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By Roberta Rampton and Steve Holland
DAYTONA BEACH, Fla./GOLDEN, Colo. (Reuters) - Hillary Clinton on Saturday challenged FBI Director James Comey to provide a fuller explanation of investigative steps he is taking related to her use of a private email server, as the Democratic presidential candidate accused him of "deeply troubling" behavior 10 days before the U.S. elections.
Speaking to volunteers in Daytona Beach, Florida, Clinton said: "Some of you may have heard about a letter the FBI director sent" on Friday to the U.S. Congress informing it that the agency is again reviewing emails.
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Comey had decided in July that the FBI was not going to seek prosecution of Clinton for her handling of classified materials on a private email server while she was secretary of state.
"It is pretty strange to put something like that out with such little information right before an election," Clinton said, adding, "It's not just strange, it's unprecedented and it's deeply troubling because voters deserve to get full and complete facts." She urged Comey to "put it all out on the table."
In tandem with Clinton, fellow Democrats on Saturday also worked to pressure Comey to provide details on a controversy that dominated the presidential campaigns on Saturday, less than two weeks before the Nov. 8 elections.
Four U.S. senators - Patrick Leahy, the longest-serving Senate Democrat, Dianne Feinstein, Thomas Carper and Benjamin Cardin - wrote Comey and U.S. Attorney General Loretta Lynch asking that they provide by Monday more detailed information about investigative steps underway.
At a press conference in Columbus, Ohio, the Congressional Black Caucus, comprised of about 45 members of the House of Representatives, nearly all Democrats, also urged Comey to be more forthcoming.
Sources close to the investigation on Friday said the latest emails were discovered as part of a separate probe into Anthony Weiner, the estranged husband of top Clinton aide Huma Abedin.
Weiner, a former Democratic U.S. congressman from New York, is the target of an FBI investigation into illicit text messages he is alleged to have sent to a 15-year-old girl in North Carolina.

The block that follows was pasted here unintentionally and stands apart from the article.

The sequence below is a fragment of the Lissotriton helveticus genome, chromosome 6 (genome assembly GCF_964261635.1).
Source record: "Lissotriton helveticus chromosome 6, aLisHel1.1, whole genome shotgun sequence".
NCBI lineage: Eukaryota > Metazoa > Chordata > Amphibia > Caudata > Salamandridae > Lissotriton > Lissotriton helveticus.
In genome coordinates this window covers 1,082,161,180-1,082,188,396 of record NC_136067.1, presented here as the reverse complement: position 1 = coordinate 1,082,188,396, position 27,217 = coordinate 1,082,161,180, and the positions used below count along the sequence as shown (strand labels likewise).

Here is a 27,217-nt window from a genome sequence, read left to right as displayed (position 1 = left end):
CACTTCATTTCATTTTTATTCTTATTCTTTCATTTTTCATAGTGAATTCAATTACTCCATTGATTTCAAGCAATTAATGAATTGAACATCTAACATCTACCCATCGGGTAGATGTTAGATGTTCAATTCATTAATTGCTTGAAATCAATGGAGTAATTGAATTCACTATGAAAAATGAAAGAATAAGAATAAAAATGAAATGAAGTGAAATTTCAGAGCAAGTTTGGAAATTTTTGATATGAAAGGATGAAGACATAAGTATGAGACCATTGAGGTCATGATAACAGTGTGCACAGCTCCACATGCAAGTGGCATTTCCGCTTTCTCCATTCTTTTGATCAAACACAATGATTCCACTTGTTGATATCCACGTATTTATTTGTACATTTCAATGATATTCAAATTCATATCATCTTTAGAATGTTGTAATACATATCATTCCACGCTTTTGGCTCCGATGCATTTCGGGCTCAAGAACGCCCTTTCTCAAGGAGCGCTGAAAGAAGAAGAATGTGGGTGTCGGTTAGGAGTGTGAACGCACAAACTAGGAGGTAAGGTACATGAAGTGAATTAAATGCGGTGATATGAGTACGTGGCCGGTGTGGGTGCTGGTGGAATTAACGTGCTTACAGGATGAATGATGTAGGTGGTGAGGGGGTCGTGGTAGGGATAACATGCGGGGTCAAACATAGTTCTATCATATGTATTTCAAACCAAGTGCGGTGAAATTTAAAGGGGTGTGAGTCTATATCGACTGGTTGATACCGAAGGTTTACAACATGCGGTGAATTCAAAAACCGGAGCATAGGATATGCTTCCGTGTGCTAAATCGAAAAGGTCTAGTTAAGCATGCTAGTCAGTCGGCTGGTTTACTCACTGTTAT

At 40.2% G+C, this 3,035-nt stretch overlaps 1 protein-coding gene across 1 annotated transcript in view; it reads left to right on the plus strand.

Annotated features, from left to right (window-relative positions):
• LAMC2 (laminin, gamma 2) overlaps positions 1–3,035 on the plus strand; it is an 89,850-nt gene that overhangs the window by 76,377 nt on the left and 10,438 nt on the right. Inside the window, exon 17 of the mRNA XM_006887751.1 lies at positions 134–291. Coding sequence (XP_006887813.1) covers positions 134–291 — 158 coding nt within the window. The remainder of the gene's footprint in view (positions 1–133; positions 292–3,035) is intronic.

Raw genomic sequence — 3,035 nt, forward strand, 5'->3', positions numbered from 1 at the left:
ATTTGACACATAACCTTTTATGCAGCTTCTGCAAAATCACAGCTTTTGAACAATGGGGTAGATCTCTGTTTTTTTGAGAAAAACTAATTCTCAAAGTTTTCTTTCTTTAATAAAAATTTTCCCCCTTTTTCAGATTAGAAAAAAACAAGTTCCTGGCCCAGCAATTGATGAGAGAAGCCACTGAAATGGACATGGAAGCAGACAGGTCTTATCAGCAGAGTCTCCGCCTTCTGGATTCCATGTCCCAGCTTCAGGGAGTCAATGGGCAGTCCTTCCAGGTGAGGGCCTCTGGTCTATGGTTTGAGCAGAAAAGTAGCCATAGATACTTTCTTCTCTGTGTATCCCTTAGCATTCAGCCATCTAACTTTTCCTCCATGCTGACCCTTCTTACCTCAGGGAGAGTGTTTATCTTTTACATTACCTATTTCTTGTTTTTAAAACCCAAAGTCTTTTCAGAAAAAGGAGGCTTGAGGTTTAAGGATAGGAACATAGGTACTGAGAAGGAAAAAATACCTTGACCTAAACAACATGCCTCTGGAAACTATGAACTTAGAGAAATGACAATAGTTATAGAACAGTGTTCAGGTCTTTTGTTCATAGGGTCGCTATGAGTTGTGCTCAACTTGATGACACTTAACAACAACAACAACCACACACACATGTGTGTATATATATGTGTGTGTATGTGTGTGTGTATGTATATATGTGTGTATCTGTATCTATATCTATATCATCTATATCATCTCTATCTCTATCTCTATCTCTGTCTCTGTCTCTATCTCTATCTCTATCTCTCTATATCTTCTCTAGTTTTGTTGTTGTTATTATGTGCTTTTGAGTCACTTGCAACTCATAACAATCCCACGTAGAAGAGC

Republican presidential candidate Donald Trump pounded away at the new FBI development, devoting a large part of a campaign speech in Golden, Colorado, to attacking Clinton and arguing that she is not to be trusted with the presidency.
"Her criminal action was willful, deliberate, intentional and purposeful," Trump said, standing in front of hay bales stacked in a horse barn. "Hillary set up an illegal server for the obvious purpose of shielding her illegal actions from public disclosure and exposure."
Comey, however, has not provided any details on whether the emails now under review are being seen for the first time by the FBI or the nature of their contents.
Clinton's campaign team tried to downplay the new review.
"There's no evidence of wrongdoing, no charge of wrongdoing," said John Podesta, who heads the Clinton campaign, referring to the FBI's latest announcement that it was taking "appropriate investigative steps" after learning of emails "that appear to be pertinent" to the earlier Clinton email probe.
In some of his toughest language on Saturday, Podesta portrayed Comey's letter to Congress as "light on facts, heavy on innuendo."
Clinton campaign manager Robby Mook, trying to tamp down speculation of a voter backlash this late in the campaign, said Americans had already "factored" what they knew about the email investigation into how they would cast their ballots.
"We don't see it changing the landscape" for undecided voters, Mook said.
Clinton aides also said this latest controversy has further energized her supporters.
Clinton did a campaign swing through Florida as she and Trump were thought to be in a tight race in a state famous for its role in close presidential elections.
Many analysts believe this battleground state is essential for Trump to win in order to have any chance of being elected.
In recent weeks, Trump has been running behind Clinton in most public opinion polls.
Singer and actor Jennifer Lopez was scheduled to headline a free concert in Miami on Saturday for Clinton supporters. The Clinton campaign hopes that "J.Lo," as she is known by fans, will provide celebrity star power and help Clinton connect with young voters who earlier this year flocked to Democratic primary challenger Bernie Sanders.
Justice Department officials, according to a source who asked not to be identified, were opposed to the FBI director's letter being sent to Congress and believe his actions conflict with a Justice Department memo outlining instructions that agencies should not to act in ways that could influence elections.
While Lynch did not discuss the matter directly with Comey, the source said aides were in touch with each other.
Comey let it be known he felt he had to send the letter as a follow-up to his congressional testimony earlier this year regarding the FBI's probe of Clinton's emails, the source said.
During his speech in Golden, before flying to Arizona to campaign, Trump accused the Obama administration's Justice Department of trying to protect Clinton from prosecution.
“The attorney general didn’t want anything to happen to Hillary. I wonder why. It's very sad. Folks, we’re living in a third world country," Trump said.
(Reporting by Steve Holland in Golden, Colorado, ans Roberta Rampton in Daytona Beach, Florida; Additional reporting by Mark Hosenball in Washington; Writing by Richard Cowan; Editing by Leslie Adler and Chizu Nomiyama)